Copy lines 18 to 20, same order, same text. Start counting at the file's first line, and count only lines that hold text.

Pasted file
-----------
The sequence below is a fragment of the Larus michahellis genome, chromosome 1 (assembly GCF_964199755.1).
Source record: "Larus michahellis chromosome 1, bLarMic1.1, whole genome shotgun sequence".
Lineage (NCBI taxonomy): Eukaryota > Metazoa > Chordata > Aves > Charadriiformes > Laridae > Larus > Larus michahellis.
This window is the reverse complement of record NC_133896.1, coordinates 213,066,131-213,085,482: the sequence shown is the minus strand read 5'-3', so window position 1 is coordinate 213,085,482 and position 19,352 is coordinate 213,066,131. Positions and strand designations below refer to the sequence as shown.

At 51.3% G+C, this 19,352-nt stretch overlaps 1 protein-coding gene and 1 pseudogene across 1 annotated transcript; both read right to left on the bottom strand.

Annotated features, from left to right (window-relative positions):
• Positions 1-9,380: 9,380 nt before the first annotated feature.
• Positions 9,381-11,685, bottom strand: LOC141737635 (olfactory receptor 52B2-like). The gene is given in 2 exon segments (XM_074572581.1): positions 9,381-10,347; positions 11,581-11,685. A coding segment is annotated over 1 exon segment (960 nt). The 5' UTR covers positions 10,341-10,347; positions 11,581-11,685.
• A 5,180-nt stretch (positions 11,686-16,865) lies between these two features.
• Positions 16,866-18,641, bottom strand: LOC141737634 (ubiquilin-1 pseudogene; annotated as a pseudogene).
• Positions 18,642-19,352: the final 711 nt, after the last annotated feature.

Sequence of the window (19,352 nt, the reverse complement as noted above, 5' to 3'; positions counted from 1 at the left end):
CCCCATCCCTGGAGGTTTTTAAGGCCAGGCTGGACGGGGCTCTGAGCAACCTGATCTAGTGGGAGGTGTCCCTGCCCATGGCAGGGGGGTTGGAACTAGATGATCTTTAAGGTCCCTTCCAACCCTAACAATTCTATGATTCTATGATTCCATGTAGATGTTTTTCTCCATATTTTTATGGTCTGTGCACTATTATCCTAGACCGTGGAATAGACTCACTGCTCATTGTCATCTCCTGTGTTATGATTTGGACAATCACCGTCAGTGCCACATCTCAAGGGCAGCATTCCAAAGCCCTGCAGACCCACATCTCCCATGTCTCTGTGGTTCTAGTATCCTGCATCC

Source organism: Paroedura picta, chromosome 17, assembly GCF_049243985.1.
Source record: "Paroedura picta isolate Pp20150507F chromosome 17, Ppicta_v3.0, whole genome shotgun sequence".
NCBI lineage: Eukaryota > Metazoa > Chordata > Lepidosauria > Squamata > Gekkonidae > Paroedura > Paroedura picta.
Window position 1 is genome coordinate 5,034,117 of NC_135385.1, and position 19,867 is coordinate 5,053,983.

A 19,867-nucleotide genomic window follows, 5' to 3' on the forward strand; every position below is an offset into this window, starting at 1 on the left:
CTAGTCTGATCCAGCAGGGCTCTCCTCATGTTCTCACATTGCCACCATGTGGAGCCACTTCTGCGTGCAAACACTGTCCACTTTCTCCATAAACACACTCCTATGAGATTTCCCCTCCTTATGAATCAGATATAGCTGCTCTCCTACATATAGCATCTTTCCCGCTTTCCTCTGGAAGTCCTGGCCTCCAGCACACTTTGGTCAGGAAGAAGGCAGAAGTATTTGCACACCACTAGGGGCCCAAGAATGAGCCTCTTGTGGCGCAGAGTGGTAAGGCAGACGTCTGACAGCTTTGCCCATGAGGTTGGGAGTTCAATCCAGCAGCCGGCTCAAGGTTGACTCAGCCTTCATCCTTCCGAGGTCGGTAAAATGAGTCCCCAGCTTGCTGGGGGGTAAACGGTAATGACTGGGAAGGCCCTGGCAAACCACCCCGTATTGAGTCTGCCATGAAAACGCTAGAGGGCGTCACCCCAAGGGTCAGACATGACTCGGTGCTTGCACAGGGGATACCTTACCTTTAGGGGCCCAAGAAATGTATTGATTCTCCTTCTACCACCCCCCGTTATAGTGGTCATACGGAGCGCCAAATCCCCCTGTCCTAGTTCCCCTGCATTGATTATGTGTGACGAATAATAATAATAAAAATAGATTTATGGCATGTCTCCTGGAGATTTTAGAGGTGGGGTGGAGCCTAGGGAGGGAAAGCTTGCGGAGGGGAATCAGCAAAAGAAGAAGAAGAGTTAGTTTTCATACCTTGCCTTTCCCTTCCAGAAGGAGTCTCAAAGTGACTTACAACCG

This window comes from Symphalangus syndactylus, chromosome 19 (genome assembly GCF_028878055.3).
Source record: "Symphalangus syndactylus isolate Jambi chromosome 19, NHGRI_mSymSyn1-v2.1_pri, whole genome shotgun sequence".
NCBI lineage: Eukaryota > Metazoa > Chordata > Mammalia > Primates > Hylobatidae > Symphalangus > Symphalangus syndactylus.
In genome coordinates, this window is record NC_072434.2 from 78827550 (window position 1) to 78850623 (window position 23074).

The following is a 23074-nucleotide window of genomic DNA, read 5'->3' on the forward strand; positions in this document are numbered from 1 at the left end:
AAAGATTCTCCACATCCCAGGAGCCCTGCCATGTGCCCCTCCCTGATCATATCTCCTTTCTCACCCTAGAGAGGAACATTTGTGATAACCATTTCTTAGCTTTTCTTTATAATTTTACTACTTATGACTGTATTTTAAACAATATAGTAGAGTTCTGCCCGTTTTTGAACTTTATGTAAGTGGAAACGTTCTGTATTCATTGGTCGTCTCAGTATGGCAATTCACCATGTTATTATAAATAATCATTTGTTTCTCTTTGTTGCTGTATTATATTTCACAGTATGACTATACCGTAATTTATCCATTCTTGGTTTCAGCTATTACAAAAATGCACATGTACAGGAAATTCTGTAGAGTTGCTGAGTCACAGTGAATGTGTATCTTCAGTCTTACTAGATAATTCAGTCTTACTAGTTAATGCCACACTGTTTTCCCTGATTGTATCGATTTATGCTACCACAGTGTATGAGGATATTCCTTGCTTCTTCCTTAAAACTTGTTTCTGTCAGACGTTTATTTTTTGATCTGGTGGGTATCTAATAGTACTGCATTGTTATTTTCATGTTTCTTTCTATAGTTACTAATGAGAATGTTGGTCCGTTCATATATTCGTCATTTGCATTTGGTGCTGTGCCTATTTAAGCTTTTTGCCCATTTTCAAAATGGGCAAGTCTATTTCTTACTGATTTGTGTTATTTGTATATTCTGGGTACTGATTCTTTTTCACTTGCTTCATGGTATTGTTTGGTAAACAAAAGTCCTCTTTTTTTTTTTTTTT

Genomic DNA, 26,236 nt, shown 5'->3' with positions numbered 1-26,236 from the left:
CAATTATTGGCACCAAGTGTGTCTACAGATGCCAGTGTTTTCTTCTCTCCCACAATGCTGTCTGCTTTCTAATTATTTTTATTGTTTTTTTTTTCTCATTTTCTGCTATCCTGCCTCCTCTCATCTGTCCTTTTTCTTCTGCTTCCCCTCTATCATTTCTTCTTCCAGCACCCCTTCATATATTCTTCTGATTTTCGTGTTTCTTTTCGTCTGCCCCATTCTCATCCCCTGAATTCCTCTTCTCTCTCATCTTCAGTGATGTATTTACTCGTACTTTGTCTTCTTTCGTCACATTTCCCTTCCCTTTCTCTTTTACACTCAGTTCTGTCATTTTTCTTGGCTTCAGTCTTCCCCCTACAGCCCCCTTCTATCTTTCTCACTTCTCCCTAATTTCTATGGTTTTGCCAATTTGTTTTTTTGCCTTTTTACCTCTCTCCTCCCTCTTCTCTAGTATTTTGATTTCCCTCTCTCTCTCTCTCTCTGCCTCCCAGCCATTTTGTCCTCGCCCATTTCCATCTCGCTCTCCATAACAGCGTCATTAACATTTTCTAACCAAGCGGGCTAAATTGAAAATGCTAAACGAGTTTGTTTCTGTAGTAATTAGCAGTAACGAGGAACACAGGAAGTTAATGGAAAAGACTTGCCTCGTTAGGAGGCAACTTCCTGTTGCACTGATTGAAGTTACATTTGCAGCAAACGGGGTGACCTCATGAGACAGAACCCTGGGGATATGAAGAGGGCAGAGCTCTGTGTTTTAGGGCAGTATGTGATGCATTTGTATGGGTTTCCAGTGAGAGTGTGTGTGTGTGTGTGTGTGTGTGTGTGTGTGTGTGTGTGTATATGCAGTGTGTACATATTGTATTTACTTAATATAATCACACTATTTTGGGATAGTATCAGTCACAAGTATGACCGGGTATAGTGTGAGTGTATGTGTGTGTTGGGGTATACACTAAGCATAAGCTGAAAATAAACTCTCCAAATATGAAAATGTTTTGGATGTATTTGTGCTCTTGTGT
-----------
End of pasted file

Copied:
A 19,867-nucleotide genomic window follows, 5' to 3' on the forward strand; every position below is an offset into this window, starting at 1 on the left:
CTAGTCTGATCCAGCAGGGCTCTCCTCATGTTCTCACATTGCCACCATGTGGAGCCACTTCTGCGTGCAAACACTGTCCACTTTCTCCATAAACACACTCCTATGAGATTTCCCCTCCTTATGAATCAGATATAGCTGCTCTCCTACATATAGCATCTTTCCCGCTTTCCTCTGGAAGTCCTGGCCTCCAGCACACTTTGGTCAGGAAGAAGGCAGAAGTATTTGCACACCACTAGGGGCCCAAGAATGAGCCTCTTGTGGCGCAGAGTGGTAAGGCAGACGTCTGACAGCTTTGCCCATGAGGTTGGGAGTTCAATCCAGCAGCCGGCTCAAGGTTGACTCAGCCTTCATCCTTCCGAGGTCGGTAAAATGAGTCCCCAGCTTGCTGGGGGGTAAACGGTAATGACTGGGAAGGCCCTGGCAAACCACCCCGTATTGAGTCTGCCATGAAAACGCTAGAGGGCGTCACCCCAAGGGTCAGACATGACTCGGTGCTTGCACAGGGGATACCTTACCTTTAGGGGCCCAAGAAATGTATTGATTCTCCTTCTACCACCCCCCGTTATAGTGGTCATACGGAGCGCCAAATCCCCCTGTCCTAGTTCCCCTGCATTGATTATGTGTGACGAATAATAATAATAAAAATAGATTTATGGCATGTCTCCTGGAGATTTTAGAGGTGGGGTGGAGCCTAGGGAGGGAAAGCTTGCGGAGGGGAATCAGCAAAAGAAGAAGAAGAGTTAGTTTTCATACCTTGCCTTTCCCTTCCAGAAGGAGTCTCAAAGTGACTTACAACCG

This window comes from Symphalangus syndactylus, chromosome 19 (genome assembly GCF_028878055.3).